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State v. Nelson

Court of Criminal Appeals of Tennessee, Jackson

June 26, 2019

STATE OF TENNESSEE
v.
DAMARCUS C. NELSON

          Assigned on Briefs May 7, 2019

          Appeal from the Circuit Court for Dyer County No. 16-CR-358 Lee Moore, Judge

         The Defendant, Damarcus C. Nelson, [1] appeals as of right from the Dyer County Circuit Court's revocation of his probation and reinstatement of the remainder of his four-year sentence for solicitation of aggravated assault. On appeal, the Defendant asserts that the trial court abused its discretion because the State failed to establish by a preponderance of the evidence that he violated the law or participated in gang-related activity, and he maintains that the remaining "technical" violations did not warrant incarceration. Following our review, we affirm the judgment of the trial court.

         Tenn. R. App. P. 3 Appeal as of Right; Judgment of the Circuit Court Affirmed

          Matthew A. Beaird, Dyersburg, Tennessee, for the appellant, Damarcus C. Nelson.

          Herbert H. Slatery III, Attorney General and Reporter; Zachary T. Hinkle, Assistant Attorney General; Danny H. Goodman, Jr., District Attorney General; and Karen W. Burns, Assistant District Attorney General, for the appellee, State of Tennessee.

          D. Kelly Thomas, Jr., J., delivered the opinion of the court, in which Thomas T. Woodall and James Curwood Witt, Jr., JJ., joined.

          OPINION

          D. KELLY THOMAS, JR., JUDGE

         FACTUAL BACKGROUND

         The Defendant was initially indicted for attempted first degree murder. See Tenn. Code Ann. § 39-13-202. On May 30, 2017, he pled guilty to solicitation of aggravated assault as a Range II, multiple offender and received a four-year sentence to be served on supervised probation. See Tenn. Code Ann §§ 39-12-102, -13-102. This sentence was to be served consecutively "to all other offenses." It was also noted that the Defendant had "two priors" of facilitation of second degree murder which occurred on the same day.

         Thereafter, the Defendant's probation officer filed a probation violation report against the Defendant on January 30, 2018. It was alleged therein that the Defendant violated Rule 1 of his probation by failing "to obey the law" due to his January 4, 2018 arrest for possession of marijuana with the intent to sell and for tampering with evidence. The trial court issued a warrant that same day.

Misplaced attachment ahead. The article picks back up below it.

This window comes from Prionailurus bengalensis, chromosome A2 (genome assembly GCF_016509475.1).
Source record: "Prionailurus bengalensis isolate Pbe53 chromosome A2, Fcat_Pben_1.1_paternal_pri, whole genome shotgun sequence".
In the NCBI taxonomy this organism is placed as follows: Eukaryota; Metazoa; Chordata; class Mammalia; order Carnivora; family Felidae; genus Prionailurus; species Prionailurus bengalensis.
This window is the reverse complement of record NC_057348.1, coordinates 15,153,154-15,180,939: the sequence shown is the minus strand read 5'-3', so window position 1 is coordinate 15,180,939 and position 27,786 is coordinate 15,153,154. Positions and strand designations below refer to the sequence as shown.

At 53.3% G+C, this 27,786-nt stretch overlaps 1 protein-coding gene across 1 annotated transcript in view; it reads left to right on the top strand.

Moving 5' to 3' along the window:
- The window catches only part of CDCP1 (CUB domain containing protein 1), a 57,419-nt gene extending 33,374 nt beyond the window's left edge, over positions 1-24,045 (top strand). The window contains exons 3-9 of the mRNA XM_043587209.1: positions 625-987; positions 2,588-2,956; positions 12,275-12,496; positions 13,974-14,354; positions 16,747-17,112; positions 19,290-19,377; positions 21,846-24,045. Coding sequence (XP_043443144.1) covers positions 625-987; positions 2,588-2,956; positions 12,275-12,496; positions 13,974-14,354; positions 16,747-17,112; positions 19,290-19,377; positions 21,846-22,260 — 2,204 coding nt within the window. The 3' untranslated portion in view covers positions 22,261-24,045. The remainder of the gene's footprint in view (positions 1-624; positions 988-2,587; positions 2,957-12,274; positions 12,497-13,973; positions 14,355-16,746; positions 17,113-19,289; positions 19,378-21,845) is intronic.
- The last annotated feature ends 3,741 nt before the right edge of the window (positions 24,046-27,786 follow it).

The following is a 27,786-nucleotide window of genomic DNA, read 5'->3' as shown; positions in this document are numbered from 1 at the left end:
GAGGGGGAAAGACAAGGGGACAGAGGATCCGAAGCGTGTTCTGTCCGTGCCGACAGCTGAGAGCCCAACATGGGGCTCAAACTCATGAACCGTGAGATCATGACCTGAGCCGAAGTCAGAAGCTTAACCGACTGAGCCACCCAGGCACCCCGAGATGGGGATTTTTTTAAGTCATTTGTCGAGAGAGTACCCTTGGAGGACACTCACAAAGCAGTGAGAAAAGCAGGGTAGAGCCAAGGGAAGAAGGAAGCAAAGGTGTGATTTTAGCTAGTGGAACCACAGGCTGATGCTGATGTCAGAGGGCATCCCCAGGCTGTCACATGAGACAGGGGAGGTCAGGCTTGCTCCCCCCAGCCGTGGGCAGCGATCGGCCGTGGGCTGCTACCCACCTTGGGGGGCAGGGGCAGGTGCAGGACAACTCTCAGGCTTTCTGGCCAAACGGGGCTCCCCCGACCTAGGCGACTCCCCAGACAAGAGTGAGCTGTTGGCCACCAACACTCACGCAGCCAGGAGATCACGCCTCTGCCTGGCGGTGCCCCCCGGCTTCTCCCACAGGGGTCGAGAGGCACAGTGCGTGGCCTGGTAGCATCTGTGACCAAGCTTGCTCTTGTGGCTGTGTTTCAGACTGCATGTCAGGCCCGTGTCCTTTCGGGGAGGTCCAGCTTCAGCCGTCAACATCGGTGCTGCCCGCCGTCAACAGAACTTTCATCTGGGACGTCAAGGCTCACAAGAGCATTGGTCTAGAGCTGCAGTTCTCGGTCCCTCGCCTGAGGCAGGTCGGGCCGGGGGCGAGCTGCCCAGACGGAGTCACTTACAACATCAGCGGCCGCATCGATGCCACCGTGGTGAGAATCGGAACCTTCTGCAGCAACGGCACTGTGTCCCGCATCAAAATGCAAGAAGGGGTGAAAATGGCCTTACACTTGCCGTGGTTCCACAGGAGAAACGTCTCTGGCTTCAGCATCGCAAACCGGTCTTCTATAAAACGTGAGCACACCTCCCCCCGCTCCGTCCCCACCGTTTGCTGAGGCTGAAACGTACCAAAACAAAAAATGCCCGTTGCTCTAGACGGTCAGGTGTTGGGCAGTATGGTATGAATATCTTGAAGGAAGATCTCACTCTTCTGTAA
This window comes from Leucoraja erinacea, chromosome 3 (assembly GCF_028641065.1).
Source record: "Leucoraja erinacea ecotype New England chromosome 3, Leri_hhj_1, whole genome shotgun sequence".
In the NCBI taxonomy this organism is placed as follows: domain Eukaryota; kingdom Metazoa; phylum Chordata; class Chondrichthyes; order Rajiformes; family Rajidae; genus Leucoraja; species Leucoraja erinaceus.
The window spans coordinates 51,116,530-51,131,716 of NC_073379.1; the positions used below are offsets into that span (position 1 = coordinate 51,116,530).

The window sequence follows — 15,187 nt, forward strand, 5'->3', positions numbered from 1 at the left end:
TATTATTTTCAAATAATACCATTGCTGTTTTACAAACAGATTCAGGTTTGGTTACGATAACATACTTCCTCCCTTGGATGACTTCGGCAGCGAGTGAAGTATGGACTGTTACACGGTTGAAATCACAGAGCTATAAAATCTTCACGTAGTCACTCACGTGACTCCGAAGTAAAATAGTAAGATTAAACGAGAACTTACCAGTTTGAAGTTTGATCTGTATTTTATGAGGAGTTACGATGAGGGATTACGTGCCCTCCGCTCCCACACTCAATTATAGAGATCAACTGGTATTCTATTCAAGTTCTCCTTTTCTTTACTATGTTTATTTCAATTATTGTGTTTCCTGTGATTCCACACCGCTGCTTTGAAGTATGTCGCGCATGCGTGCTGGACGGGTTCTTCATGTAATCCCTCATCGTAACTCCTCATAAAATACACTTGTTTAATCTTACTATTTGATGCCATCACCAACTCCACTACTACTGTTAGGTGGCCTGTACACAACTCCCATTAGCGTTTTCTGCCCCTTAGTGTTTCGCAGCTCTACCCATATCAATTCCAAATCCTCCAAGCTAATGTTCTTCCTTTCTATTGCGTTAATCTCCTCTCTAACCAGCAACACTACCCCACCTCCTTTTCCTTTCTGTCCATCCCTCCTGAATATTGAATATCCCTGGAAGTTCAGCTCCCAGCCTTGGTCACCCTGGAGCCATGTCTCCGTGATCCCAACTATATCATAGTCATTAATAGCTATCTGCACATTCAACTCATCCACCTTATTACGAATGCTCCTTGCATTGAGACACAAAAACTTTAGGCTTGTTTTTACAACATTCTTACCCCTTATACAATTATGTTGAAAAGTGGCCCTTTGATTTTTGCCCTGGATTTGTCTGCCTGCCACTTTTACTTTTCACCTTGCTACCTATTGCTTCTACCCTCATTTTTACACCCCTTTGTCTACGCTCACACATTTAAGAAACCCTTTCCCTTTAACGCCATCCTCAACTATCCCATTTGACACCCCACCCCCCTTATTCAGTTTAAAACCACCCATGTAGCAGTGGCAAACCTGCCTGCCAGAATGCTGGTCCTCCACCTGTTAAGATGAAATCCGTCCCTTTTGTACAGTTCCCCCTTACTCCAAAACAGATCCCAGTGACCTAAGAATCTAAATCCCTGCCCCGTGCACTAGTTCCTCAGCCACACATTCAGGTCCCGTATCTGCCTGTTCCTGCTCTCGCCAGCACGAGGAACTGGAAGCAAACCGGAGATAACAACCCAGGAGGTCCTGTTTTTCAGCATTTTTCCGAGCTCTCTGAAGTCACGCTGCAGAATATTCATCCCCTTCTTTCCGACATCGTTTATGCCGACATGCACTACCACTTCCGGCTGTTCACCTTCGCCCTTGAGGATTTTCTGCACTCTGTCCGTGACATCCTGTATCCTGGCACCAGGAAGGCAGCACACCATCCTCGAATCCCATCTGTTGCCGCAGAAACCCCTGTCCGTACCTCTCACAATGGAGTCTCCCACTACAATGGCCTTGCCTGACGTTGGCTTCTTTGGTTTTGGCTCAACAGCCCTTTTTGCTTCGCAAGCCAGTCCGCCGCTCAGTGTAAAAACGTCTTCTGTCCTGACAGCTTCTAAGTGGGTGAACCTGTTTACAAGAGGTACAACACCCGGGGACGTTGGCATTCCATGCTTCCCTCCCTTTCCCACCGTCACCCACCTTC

The Defendant's probation officer filed an updated violation report on May 10, 2018. This time it was alleged that the Defendant had violated the conditions of his probation by not providing "proof of employment, seeking employment[, ] or disability" for the months of January to April 2018 violating Rule 4; by not reporting to his probation officer during February or March of 2018 violating Rule 6; by not paying his arrearages of fines, court costs, or supervision fees totaling $862 violating Rule 9; and by being an active member of a gang known as the Kitchen Crips violating Rule 14.

         At the subsequent revocation hearing, the Defendant's probation officer, Tamiko Manns, [2] testified and discussed the Defendant's violations. She reviewed the two violation reports and the details presented therein. Officer Manns noted that at the beginning of the Defendant's supervision on March 30, 2017, she reviewed the conditions of the Defendant's probation with him and said that he signed a copy of those rules. His probation order was entered as an exhibit.

         Officer Manns stated in the history of supervision section on the Defendant's first violation report that the Defendant had previously tested positive for marijuana on July 13, 2017, and that he was referred for an alcohol and drug assessment. According to Officer Manns, the Defendant reported for that assessment, and it was determined at that time that he did not have a drug problem.

         Officer Manns stated that the Defendant had not provided any proof of a "legitimate source of income" since his probation commenced on May 30, 2017. Officer Manns further testified that she had not excused any of the Defendant's missed meetings. She noted that the Defendant had provided proof that he was seeking employment and had paid some of his fines and court costs in the past. Officer Manns agreed that she would normally impose sanctions short of jail time for the Defendant's "technical" violations, which violations did not start until after the Defendant's January 4, 2018 arrest.

         Dyersburg Police Department Officers Mason McDowell and Sterling Wright testified regarding the Defendant's drug and gang-related activity while on probation. Officer McDowell was qualified as an expert in dealing with "street crime and the drugs and gang . . . information[.]"

         These officers testified that, on August 16, 2017, they were cruising in Officer Wright's unmarked police vehicle in the area of the Defendant's residence at 1641 Countryman Street. Based upon their prior interactions with the Defendant, they both believed that the Defendant resided at this address with his girlfriend, Contrera Crittenden. The Defendant and Ms. Crittenden had been together for a long time, had several children together, and had lived together at each residence "until just most ...


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